Pendleton and Willow also reveal themselves as complex characters, the former a complete prick who only cares about himself but who gets more shades of gray added to him near the end of the novel when more information comes out, and the latter far more than a wilting damsel in distress with pent up sexual feelings. Willow’s past is mired in tragedy, and although she’s a rich girl from a big city, she’s not used to feeling stranded in a cold environment that she’s not used to, and the dolls that she surrounds herself with intensify her delusions. She also has a penchant for sniffing cocaine.
Andre’s weakness is his struggle to keep his vow of chastity, something that gets tested not only through Willow but also a pair of twins that are agents of the Cannery Cannibal. With Father Xavier, Legion targets the priest’s obsession with his sister, Mirabelle, and the guilt of her death that hangs over him. The demon is a master when it comes to hiding behind many faces and he makes things personal for all of his intended victims, a powerful tactic.
Eventually, a physician with an interest in the occult, Dr. Coombs, is brought in, and he doesn’t see any infections in the bloodstreams of those affected, which prolongs the mystery of what causes the cannibalism and transformations in the victims. He suspects lycanthropy, only werewolves would produce a physical change, which hasn’t been seen in the infected.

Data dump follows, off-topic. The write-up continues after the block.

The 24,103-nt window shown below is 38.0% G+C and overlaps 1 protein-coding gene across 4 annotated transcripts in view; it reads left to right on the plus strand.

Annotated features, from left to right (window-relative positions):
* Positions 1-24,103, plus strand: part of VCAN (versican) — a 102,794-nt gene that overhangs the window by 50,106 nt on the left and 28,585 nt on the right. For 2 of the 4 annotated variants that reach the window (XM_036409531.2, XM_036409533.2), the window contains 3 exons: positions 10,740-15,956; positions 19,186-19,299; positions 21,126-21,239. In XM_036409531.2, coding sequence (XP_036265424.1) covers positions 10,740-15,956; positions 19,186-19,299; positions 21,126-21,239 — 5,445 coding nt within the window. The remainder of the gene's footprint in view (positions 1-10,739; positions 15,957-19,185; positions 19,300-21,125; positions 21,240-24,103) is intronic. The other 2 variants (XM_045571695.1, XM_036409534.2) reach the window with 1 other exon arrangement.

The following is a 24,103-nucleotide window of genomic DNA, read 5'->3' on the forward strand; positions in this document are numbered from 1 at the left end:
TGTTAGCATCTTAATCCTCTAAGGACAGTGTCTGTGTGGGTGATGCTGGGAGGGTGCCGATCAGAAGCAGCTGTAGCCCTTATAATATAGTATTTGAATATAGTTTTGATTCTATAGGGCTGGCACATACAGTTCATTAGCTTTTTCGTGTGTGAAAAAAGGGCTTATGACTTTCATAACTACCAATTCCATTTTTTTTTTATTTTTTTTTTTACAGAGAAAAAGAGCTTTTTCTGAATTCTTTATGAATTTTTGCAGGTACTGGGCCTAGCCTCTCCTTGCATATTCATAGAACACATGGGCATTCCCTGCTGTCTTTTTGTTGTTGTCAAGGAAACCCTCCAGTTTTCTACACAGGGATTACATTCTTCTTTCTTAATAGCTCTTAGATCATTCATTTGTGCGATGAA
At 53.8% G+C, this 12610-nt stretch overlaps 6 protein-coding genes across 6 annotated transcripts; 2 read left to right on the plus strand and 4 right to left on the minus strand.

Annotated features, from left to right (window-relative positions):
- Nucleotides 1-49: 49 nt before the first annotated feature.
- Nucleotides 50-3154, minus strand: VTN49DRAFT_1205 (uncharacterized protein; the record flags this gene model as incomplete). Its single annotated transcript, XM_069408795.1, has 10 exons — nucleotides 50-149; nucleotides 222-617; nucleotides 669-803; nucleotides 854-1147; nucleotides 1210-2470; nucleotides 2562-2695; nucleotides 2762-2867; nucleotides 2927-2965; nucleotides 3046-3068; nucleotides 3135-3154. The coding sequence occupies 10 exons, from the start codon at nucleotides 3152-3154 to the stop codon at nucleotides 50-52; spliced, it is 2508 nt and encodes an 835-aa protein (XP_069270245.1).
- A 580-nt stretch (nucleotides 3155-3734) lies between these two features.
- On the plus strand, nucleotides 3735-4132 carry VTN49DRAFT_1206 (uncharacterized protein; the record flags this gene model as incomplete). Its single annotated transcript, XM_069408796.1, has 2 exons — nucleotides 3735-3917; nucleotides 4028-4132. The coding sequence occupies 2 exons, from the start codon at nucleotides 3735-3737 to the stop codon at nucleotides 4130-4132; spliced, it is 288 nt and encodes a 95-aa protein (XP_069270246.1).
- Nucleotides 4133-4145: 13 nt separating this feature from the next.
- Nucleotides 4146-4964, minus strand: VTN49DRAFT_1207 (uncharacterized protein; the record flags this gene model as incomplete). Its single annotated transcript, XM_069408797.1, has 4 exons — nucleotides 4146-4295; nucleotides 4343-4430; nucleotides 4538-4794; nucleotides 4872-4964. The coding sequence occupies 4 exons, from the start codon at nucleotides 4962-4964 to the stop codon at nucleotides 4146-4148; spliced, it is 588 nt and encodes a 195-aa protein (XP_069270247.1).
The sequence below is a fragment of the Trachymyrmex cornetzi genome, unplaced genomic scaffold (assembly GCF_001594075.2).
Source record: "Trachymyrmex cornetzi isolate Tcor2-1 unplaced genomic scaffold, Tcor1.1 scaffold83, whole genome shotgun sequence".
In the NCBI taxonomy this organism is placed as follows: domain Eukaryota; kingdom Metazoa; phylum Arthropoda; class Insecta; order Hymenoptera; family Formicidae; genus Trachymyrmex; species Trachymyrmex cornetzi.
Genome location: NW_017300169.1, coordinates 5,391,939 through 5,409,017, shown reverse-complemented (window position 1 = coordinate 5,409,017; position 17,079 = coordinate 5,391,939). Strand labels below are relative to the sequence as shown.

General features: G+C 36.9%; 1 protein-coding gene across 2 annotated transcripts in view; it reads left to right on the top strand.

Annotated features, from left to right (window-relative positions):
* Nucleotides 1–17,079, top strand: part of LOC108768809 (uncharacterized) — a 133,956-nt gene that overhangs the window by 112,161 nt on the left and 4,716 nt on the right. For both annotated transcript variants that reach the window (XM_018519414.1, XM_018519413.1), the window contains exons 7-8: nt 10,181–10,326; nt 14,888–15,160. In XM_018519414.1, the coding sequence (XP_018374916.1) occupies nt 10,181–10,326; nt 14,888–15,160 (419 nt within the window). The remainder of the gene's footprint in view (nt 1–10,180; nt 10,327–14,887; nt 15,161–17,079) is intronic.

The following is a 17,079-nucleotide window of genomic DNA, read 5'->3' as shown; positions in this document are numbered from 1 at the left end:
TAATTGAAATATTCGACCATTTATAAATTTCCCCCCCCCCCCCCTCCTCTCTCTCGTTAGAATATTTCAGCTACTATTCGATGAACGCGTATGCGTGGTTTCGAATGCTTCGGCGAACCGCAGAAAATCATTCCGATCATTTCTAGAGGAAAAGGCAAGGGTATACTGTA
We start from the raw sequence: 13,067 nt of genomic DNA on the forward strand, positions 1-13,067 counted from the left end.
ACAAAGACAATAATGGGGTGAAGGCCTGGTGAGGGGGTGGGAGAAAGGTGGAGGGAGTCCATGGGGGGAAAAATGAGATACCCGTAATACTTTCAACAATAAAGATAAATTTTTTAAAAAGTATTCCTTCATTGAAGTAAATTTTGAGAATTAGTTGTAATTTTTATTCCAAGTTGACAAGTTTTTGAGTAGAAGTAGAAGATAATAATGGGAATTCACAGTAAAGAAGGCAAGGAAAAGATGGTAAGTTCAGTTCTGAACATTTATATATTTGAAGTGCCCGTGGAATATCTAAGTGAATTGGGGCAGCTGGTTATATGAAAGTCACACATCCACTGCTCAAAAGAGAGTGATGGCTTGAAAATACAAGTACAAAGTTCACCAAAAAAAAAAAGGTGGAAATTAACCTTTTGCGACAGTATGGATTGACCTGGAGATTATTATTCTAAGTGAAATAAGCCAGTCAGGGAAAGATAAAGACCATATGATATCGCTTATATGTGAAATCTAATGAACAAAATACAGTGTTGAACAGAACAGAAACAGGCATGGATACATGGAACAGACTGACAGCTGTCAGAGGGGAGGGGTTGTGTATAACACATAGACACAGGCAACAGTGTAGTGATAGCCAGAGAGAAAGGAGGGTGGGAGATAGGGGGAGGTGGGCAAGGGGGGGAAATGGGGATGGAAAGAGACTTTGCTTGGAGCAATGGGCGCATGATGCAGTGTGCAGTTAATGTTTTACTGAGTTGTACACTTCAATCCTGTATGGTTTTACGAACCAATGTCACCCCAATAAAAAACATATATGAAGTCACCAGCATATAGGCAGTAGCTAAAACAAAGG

Although I did feel cheated by the circumstances of the demise of one of the important main players, the plot’s “big reveals” at the end more than made up for a temporary disappointment. Otherwise, I didn’t have any criticisms for this book, because it’s done so well. This is the kind of novel that, despite its length, won’t take long to read, because it has such a filmic quality that readers won’t be able to resist turning the pages. This book is a testament to Samhain’s legacy and shows that they continue to publish some of the best quality horror fiction out there. It’s a must-read, perfect for winter reading as the snow begins to fall, and has one of the most compelling plots of all the novels I read this year.